Experience with non-ablative fractional photothermolysis with a dual-mode laser device (1,440/1,320 nm): no considerable clinical effect on hypertrophic/acne scars and facial wrinkles

Lasers Med Sci. 2011 Jul;26(4):473-9. doi: 10.1007/s10103-011-0893-2. Epub 2011 Feb 12.


In the literature, non-ablative fractionated photothermolysis (nFP) is accredited with improvement of wrinkles and scars combined with a reduced downtime. The purpose of this work was to evaluate the impact of a combination laser (1,320/1,440 nm) for nFP on hypertrophic scars, acne scars, and facial wrinkles. Thirty-six patients suffering from hypertrophic scars (n = 7), acne scars (n = 9), and wrinkles (n = 20) were treated using a combination Nd:YAG laser [λ(em) = 1,320 and 1,440 nm, pulse duration: 3-ms single pulse, fluence: 8.0-9.0 J/cm(2) (1,320 nm); 2.0-2.5 J/cm(2) (1,440 nm)]. The appearance of the treated condition was evaluated in a retrospective study by two blinded investigators based on follow-up photographs and by patient self-assessment. The frequency of side-effects was also assessed. Both patients and blinded observers rated the treatment results for hypertrophic scars and acne scars as slight improvement, and for wrinkles as equal as compared to baseline. No serious side-effects were reported. The light device used did not lead to a considerable clinical improvement of hypertrophic scars, acne scars, or wrinkles in this study.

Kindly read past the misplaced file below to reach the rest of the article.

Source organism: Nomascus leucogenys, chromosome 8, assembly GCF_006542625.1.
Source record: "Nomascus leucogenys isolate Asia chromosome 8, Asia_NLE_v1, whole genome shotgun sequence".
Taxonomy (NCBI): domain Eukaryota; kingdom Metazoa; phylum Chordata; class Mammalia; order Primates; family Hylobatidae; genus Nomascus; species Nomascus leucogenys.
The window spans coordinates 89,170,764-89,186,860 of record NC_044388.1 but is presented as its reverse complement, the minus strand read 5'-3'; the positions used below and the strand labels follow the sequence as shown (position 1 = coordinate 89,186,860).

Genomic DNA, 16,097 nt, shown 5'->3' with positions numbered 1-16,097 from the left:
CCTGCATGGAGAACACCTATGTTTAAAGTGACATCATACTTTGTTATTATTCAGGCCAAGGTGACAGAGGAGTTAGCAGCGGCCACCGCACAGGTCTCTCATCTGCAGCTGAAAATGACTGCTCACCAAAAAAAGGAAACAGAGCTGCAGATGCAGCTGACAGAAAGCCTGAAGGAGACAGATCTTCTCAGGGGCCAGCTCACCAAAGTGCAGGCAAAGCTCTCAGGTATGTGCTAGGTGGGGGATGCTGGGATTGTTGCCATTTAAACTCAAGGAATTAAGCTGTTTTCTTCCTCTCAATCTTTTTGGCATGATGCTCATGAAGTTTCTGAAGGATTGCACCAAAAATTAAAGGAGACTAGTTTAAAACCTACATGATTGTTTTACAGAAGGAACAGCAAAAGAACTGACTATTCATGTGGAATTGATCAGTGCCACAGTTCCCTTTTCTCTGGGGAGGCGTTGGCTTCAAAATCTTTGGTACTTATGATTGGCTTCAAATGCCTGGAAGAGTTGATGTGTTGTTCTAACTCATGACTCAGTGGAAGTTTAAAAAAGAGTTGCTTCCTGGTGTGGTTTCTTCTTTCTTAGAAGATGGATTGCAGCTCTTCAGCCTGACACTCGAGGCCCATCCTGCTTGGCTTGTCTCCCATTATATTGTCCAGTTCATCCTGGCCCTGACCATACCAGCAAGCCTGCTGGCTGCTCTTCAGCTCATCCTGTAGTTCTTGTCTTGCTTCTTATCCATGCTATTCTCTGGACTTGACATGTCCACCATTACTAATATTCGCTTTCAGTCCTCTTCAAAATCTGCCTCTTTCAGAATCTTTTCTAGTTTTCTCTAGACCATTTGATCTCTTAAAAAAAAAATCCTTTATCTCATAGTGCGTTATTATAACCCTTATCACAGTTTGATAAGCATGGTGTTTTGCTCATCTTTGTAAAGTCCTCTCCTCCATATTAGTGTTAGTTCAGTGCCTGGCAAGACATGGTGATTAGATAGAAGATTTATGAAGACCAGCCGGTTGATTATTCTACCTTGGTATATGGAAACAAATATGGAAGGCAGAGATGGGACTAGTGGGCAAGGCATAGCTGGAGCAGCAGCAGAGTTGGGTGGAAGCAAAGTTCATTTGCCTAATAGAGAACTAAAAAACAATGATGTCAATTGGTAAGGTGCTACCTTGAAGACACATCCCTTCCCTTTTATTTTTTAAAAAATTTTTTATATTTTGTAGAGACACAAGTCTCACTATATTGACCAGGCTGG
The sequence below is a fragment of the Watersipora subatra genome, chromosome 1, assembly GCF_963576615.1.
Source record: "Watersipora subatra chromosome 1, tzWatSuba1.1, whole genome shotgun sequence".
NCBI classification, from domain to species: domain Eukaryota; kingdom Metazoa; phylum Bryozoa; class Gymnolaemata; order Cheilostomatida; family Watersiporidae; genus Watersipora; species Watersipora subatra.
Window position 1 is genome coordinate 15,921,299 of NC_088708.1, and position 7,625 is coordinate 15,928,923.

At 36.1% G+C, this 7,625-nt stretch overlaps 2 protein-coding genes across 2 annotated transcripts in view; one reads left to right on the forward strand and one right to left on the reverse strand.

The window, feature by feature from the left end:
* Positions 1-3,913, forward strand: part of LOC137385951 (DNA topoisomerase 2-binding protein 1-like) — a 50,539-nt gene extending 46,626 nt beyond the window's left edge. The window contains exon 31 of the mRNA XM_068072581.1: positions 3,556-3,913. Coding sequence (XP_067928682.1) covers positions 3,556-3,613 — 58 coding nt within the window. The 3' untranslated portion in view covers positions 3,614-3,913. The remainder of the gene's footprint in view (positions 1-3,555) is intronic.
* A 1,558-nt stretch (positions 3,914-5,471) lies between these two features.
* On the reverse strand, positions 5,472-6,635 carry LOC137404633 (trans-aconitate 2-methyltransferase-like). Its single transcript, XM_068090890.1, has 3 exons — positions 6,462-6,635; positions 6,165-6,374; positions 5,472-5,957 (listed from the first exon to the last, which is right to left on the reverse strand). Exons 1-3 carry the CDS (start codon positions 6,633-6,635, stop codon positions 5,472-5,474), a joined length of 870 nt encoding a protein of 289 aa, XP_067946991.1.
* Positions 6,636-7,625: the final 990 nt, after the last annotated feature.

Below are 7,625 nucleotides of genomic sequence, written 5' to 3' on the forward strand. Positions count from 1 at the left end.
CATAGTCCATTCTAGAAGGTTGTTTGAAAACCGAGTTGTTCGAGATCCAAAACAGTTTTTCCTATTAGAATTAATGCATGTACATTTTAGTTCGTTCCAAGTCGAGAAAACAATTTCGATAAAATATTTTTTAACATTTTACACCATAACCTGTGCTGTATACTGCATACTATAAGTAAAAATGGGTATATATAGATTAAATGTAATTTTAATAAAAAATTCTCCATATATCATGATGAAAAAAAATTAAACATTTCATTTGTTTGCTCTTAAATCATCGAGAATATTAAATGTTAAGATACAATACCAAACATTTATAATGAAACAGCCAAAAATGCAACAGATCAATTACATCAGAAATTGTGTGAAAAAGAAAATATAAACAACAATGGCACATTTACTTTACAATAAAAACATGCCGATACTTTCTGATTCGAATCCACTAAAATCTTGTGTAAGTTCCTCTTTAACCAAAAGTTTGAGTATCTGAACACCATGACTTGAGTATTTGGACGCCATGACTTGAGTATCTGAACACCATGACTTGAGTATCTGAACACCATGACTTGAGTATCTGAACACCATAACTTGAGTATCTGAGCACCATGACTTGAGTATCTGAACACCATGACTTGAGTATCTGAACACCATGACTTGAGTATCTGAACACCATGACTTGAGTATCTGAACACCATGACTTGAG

MeSH terms

  • Acne Vulgaris / radiotherapy*
  • Adolescent
  • Adult
  • Aged
  • Analysis of Variance
  • Cicatrix, Hypertrophic / radiotherapy*
  • Face / pathology*
  • Female
  • Humans
  • Lasers, Solid-State / therapeutic use*
  • Low-Level Light Therapy / adverse effects
  • Low-Level Light Therapy / instrumentation*
  • Low-Level Light Therapy / methods
  • Male
  • Middle Aged
  • Pain
  • Pain Measurement
  • Retrospective Studies
  • Skin Aging / pathology*
  • Statistics, Nonparametric
  • Treatment Outcome
  • Young Adult